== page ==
This week’s photo, taken July 13, 2013 in Discovery Park in Seattle, WA, features a RHINOCEROS AUKLET. This time of year when the Rhinoceros Auklet is in breeding plumage, it sports two white plumes of feathers on each side of its face, as well as a white vertical extension that rises up from the base of its bill.
A brief visit on Saturday to Discovery Park produces sightings of an unusual bird with an unusual name. The RHINOCEROS AUKLET is more closely related to the puffin than to the auklet, and it certainly is not a large, one-ton, four-legged land animal that roams in Africa or Southern Asia and eats lots of big salads. So, why the name?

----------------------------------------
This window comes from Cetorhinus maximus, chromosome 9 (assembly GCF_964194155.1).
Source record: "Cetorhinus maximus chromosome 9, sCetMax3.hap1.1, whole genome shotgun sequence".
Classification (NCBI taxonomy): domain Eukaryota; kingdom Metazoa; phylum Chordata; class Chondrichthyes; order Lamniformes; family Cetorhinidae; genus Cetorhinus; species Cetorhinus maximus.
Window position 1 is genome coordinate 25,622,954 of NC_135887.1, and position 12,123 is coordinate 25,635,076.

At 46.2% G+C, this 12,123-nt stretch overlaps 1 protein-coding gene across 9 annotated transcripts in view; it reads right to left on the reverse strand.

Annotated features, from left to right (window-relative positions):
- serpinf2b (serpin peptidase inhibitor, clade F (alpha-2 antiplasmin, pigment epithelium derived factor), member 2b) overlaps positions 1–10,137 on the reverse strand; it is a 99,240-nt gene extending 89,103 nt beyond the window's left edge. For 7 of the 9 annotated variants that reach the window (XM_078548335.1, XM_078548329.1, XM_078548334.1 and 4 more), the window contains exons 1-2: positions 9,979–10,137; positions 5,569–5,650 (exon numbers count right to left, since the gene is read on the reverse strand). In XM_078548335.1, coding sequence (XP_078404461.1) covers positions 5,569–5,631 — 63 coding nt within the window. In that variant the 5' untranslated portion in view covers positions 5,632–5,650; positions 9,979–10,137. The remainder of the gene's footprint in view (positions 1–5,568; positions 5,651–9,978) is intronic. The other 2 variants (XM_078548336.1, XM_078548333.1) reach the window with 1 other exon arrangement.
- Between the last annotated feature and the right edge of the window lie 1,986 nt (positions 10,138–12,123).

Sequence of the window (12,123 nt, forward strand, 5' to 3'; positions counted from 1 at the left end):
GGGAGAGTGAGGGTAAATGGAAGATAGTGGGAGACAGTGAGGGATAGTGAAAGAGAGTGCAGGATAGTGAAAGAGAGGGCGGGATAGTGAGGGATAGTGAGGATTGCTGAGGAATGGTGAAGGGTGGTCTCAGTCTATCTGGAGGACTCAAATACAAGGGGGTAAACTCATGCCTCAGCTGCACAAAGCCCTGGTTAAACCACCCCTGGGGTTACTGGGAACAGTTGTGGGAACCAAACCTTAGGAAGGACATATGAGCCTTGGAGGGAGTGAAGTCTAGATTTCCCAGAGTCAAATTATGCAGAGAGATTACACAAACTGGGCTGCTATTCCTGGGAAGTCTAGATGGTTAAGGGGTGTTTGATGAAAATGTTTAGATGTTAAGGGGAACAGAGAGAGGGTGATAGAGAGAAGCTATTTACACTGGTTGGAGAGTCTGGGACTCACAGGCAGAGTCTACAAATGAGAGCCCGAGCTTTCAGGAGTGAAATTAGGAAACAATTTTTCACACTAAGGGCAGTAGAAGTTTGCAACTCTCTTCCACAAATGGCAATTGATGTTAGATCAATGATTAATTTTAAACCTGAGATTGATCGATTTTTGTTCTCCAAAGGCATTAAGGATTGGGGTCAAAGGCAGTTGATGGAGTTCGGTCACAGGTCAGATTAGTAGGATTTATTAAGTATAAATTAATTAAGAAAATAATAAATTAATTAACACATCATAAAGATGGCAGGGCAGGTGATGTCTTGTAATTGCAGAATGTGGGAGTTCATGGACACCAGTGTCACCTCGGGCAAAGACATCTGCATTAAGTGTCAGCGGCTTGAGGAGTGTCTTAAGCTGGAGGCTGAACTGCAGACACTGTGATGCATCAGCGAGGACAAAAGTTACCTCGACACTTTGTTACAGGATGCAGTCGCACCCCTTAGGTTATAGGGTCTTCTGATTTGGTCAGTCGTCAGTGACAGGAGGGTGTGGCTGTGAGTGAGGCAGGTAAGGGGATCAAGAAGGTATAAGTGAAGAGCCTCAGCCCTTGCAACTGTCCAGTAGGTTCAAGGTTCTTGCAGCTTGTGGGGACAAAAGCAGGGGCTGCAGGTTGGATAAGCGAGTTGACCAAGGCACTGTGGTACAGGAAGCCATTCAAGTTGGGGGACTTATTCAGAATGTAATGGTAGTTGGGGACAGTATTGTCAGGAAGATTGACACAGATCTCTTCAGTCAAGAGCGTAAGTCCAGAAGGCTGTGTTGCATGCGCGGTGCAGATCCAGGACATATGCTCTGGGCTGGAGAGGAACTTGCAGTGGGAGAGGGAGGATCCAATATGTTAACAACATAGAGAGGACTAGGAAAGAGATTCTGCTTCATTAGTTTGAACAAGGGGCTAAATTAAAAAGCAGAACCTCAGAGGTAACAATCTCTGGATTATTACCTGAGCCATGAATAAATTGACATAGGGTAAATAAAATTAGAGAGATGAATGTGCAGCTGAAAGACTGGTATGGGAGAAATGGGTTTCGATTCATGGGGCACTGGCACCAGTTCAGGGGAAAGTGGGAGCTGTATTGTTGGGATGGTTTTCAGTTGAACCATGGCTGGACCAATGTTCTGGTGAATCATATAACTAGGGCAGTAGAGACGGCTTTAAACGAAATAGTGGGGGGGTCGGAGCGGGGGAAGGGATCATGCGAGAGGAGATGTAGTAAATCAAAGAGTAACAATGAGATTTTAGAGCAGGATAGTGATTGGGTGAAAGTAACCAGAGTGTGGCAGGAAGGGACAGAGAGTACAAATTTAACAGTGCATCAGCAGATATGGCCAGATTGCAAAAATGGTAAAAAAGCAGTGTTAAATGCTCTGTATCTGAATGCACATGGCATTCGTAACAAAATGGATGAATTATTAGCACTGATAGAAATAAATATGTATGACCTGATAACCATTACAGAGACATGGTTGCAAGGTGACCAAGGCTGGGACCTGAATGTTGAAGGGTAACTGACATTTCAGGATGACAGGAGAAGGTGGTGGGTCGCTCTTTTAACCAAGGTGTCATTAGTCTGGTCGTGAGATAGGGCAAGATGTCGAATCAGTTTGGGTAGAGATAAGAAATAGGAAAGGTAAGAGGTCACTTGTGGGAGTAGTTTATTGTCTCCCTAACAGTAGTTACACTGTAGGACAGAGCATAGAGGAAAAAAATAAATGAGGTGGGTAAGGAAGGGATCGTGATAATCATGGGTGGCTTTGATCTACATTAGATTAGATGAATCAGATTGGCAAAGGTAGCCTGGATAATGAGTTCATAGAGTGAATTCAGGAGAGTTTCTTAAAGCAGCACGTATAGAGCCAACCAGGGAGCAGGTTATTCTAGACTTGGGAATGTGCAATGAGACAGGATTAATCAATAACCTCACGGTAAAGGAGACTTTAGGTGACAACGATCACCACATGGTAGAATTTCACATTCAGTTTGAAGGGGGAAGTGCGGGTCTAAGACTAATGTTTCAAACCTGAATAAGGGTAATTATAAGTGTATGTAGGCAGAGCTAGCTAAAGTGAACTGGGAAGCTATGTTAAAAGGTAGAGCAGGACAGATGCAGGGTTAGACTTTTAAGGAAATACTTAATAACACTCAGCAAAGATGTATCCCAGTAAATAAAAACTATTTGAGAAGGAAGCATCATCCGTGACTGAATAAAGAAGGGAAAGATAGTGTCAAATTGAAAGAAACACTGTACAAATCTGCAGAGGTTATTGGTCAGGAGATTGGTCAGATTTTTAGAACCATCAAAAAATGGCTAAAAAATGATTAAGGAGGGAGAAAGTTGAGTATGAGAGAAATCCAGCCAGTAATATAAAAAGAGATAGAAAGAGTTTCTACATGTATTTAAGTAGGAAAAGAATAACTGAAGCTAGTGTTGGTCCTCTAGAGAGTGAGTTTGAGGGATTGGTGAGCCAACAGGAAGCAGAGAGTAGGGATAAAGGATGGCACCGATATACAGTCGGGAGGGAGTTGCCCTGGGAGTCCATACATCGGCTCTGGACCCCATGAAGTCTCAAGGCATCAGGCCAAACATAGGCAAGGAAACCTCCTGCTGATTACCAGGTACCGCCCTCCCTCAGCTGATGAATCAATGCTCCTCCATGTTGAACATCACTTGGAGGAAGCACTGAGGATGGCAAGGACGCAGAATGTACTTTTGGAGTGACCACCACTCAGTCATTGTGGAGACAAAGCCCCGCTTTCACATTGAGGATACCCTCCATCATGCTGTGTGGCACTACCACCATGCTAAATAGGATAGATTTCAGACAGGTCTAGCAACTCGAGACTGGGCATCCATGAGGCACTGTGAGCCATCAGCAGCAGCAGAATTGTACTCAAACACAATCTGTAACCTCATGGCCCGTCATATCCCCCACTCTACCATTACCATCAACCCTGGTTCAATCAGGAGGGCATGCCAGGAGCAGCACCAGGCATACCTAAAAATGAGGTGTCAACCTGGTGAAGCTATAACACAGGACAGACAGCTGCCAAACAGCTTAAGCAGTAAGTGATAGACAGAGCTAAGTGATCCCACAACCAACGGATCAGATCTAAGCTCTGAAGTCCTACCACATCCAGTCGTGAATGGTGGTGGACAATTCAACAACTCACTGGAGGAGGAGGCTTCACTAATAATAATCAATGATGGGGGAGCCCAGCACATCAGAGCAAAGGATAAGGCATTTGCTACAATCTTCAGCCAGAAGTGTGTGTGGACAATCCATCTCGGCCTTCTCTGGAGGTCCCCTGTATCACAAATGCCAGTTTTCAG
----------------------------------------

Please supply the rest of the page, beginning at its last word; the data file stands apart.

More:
During breeding season, it grows a ‘horn’ at the base of its stout bill that resembles the projection on a certain large animal. That explains the first word in its name. As to why it’s considered an auklet and not a puffin; well, that may support my theory that when scientists sit together in a room and come up with names for birds, a lot of alcohol is present. Fortunately, the bird itself doesn’t know or care what we have named it.